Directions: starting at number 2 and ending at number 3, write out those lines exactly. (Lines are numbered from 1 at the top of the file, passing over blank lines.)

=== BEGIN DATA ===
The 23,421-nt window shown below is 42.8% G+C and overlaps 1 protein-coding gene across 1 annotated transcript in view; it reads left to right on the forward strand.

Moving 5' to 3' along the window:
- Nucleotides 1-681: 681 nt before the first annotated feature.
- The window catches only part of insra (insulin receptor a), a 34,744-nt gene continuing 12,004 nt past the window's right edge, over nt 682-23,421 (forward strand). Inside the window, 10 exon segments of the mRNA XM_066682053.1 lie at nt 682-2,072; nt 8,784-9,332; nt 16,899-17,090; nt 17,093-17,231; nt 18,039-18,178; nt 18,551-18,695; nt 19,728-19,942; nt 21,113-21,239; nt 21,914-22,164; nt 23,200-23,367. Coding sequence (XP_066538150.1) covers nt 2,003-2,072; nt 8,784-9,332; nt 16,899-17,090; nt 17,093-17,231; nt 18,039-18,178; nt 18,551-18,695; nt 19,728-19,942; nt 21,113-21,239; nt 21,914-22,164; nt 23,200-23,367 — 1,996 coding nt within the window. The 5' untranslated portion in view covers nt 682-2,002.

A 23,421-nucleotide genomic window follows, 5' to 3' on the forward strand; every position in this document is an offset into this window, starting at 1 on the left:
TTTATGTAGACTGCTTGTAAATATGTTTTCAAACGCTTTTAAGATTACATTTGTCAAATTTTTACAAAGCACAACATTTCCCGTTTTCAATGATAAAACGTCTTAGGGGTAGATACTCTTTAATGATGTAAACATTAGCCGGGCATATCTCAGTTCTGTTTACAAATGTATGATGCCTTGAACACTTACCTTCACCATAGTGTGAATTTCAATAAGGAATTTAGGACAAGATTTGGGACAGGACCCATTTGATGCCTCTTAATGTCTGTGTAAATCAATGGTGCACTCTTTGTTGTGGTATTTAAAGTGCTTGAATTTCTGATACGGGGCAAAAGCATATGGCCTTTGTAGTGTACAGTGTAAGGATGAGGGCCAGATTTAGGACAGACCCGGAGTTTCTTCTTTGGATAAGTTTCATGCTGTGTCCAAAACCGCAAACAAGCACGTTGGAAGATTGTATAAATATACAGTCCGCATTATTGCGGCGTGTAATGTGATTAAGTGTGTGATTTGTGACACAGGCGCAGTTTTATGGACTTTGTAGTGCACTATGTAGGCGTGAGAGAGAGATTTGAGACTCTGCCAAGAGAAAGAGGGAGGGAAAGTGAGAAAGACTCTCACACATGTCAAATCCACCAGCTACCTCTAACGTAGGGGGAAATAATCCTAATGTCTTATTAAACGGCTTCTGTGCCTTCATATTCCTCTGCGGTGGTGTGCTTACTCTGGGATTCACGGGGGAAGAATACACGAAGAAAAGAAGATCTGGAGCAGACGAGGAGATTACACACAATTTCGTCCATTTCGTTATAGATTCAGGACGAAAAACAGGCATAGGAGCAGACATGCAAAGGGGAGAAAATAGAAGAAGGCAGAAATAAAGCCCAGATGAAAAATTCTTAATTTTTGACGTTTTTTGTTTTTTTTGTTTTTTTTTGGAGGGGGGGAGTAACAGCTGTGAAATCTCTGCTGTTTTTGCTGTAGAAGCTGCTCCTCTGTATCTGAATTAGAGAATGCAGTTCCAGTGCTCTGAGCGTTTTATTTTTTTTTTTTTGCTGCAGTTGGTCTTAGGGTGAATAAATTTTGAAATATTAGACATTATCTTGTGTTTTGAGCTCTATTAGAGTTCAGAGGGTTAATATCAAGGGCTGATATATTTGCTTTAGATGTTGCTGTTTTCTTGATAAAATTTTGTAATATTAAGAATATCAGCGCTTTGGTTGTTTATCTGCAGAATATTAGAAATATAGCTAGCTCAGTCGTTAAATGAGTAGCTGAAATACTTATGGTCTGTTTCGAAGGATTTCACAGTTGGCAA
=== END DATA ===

Moving 5' to 3' along the window:
- Nucleotides 1-681: 681 nt before the first annotated feature.